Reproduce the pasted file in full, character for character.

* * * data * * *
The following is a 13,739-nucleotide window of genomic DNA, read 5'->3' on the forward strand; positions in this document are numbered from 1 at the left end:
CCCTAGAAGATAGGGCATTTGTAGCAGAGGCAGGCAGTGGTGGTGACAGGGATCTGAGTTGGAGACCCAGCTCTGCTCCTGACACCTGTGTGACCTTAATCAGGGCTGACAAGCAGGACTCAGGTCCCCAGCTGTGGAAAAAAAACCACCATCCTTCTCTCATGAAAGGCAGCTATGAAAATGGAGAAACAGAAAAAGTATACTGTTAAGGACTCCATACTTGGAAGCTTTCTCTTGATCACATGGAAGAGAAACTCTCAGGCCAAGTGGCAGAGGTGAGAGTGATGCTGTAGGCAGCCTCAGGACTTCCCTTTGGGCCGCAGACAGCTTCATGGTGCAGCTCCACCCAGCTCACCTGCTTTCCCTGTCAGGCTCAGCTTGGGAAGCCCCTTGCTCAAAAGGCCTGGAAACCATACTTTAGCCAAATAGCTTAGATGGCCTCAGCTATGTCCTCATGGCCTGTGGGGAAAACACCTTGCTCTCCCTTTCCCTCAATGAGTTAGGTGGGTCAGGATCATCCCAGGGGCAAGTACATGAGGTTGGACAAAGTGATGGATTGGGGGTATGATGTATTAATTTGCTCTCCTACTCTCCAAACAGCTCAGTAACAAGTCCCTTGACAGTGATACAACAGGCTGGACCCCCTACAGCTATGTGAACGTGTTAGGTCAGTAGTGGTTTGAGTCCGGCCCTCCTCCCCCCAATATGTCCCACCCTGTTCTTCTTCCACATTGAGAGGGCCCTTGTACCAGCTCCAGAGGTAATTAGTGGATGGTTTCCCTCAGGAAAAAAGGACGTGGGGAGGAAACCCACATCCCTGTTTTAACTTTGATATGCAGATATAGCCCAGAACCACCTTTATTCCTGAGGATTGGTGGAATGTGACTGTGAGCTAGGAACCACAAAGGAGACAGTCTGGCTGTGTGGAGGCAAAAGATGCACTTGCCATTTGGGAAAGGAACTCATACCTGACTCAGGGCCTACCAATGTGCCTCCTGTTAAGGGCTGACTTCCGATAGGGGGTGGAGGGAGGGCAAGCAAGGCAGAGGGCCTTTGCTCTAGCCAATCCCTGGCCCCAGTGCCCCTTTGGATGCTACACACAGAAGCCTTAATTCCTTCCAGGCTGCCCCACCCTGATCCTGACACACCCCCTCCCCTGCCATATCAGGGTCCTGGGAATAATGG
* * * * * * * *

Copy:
The following is a 13,739-nucleotide window of genomic DNA, read 5'->3' on the forward strand; positions in this document are numbered from 1 at the left end:
CCCTAGAAGATAGGGCATTTGTAGCAGAGGCAGGCAGTGGTGGTGACAGGGATCTGAGTTGGAGACCCAGCTCTGCTCCTGACACCTGTGTGACCTTAATCAGGGCTGACAAGCAGGACTCAGGTCCCCAGCTGTGGAAAAAAAACCACCATCCTTCTCTCATGAAAGGCAGCTATGAAAATGGAGAAACAGAAAAAGTATACTGTTAAGGACTCCATACTTGGAAGCTTTCTCTTGATCACATGGAAGAGAAACTCTCAGGCCAAGTGGCAGAGGTGAGAGTGATGCTGTAGGCAGCCTCAGGACTTCCCTTTGGGCCGCAGACAGCTTCATGGTGCAGCTCCACCCAGCTCACCTGCTTTCCCTGTCAGGCTCAGCTTGGGAAGCCCCTTGCTCAAAAGGCCTGGAAACCATACTTTAGCCAAATAGCTTAGATGGCCTCAGCTATGTCCTCATGGCCTGTGGGGAAAACACCTTGCTCTCCCTTTCCCTCAATGAGTTAGGTGGGTCAGGATCATCCCAGGGGCAAGTACATGAGGTTGGACAAAGTGATGGATTGGGGGTATGATGTATTAATTTGCTCTCCTACTCTCCAAACAGCTCAGTAACAAGTCCCTTGACAGTGATACAACAGGCTGGACCCCCTACAGCTATGTGAACGTGTTAGGTCAGTAGTGGTTTGAGTCCGGCCCTCCTCCCCCCAATATGTCCCACCCTGTTCTTCTTCCACATTGAGAGGGCCCTTGTACCAGCTCCAGAGGTAATTAGTGGATGGTTTCCCTCAGGAAAAAAGGACGTGGGGAGGAAACCCACATCCCTGTTTTAACTTTGATATGCAGATATAGCCCAGAACCACCTTTATTCCTGAGGATTGGTGGAATGTGACTGTGAGCTAGGAACCACAAAGGAGACAGTCTGGCTGTGTGGAGGCAAAAGATGCACTTGCCATTTGGGAAAGGAACTCATACCTGACTCAGGGCCTACCAATGTGCCTCCTGTTAAGGGCTGACTTCCGATAGGGGGTGGAGGGAGGGCAAGCAAGGCAGAGGGCCTTTGCTCTAGCCAATCCCTGGCCCCAGTGCCCCTTTGGATGCTACACACAGAAGCCTTAATTCCTTCCAGGCTGCCCCACCCTGATCCTGACACACCCCCTCCCCTGCCATATCAGGGTCCTGGGAATAATGG